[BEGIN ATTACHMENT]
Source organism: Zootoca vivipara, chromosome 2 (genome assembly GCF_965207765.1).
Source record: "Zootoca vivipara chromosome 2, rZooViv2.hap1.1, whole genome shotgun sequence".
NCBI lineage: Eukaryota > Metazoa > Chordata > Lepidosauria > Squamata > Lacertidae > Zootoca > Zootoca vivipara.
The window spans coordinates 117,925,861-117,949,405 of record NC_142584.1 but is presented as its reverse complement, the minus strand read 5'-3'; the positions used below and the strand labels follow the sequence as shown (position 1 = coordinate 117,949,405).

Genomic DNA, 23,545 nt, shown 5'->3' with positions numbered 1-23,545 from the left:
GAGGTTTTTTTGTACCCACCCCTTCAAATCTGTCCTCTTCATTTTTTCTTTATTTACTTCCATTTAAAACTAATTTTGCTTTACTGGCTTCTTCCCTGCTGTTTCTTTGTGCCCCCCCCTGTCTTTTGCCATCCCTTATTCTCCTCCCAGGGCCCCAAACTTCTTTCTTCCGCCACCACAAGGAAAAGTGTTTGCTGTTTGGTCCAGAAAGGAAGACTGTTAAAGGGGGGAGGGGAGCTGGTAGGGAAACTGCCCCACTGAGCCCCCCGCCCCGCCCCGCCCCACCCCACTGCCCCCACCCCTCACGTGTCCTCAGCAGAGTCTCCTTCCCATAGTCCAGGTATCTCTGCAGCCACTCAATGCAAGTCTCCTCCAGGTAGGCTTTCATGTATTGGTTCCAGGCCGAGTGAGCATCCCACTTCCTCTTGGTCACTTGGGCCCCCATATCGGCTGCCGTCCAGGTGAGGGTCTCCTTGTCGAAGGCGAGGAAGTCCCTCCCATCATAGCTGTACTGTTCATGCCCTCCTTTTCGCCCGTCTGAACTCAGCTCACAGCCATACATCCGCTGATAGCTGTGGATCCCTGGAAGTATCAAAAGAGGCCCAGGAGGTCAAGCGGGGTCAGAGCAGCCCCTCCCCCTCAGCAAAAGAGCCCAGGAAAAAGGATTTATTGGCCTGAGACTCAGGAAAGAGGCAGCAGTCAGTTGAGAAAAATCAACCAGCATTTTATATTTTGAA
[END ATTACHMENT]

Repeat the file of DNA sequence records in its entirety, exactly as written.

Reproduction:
Source organism: Zootoca vivipara, chromosome 2 (genome assembly GCF_965207765.1).
Source record: "Zootoca vivipara chromosome 2, rZooViv2.hap1.1, whole genome shotgun sequence".
NCBI lineage: Eukaryota > Metazoa > Chordata > Lepidosauria > Squamata > Lacertidae > Zootoca > Zootoca vivipara.
The window spans coordinates 117,925,861-117,949,405 of record NC_142584.1 but is presented as its reverse complement, the minus strand read 5'-3'; the positions used below and the strand labels follow the sequence as shown (position 1 = coordinate 117,949,405).

Genomic DNA, 23,545 nt, shown 5'->3' with positions numbered 1-23,545 from the left:
GAGGTTTTTTTGTACCCACCCCTTCAAATCTGTCCTCTTCATTTTTTCTTTATTTACTTCCATTTAAAACTAATTTTGCTTTACTGGCTTCTTCCCTGCTGTTTCTTTGTGCCCCCCCCTGTCTTTTGCCATCCCTTATTCTCCTCCCAGGGCCCCAAACTTCTTTCTTCCGCCACCACAAGGAAAAGTGTTTGCTGTTTGGTCCAGAAAGGAAGACTGTTAAAGGGGGGAGGGGAGCTGGTAGGGAAACTGCCCCACTGAGCCCCCCGCCCCGCCCCGCCCCACCCCACTGCCCCCACCCCTCACGTGTCCTCAGCAGAGTCTCCTTCCCATAGTCCAGGTATCTCTGCAGCCACTCAATGCAAGTCTCCTCCAGGTAGGCTTTCATGTATTGGTTCCAGGCCGAGTGAGCATCCCACTTCCTCTTGGTCACTTGGGCCCCCATATCGGCTGCCGTCCAGGTGAGGGTCTCCTTGTCGAAGGCGAGGAAGTCCCTCCCATCATAGCTGTACTGTTCATGCCCTCCTTTTCGCCCGTCTGAACTCAGCTCACAGCCATACATCCGCTGATAGCTGTGGATCCCTGGAAGTATCAAAAGAGGCCCAGGAGGTCAAGCGGGGTCAGAGCAGCCCCTCCCCCTCAGCAAAAGAGCCCAGGAAAAAGGATTTATTGGCCTGAGACTCAGGAAAGAGGCAGCAGTCAGTTGAGAAAAATCAACCAGCATTTTATATTTTGAA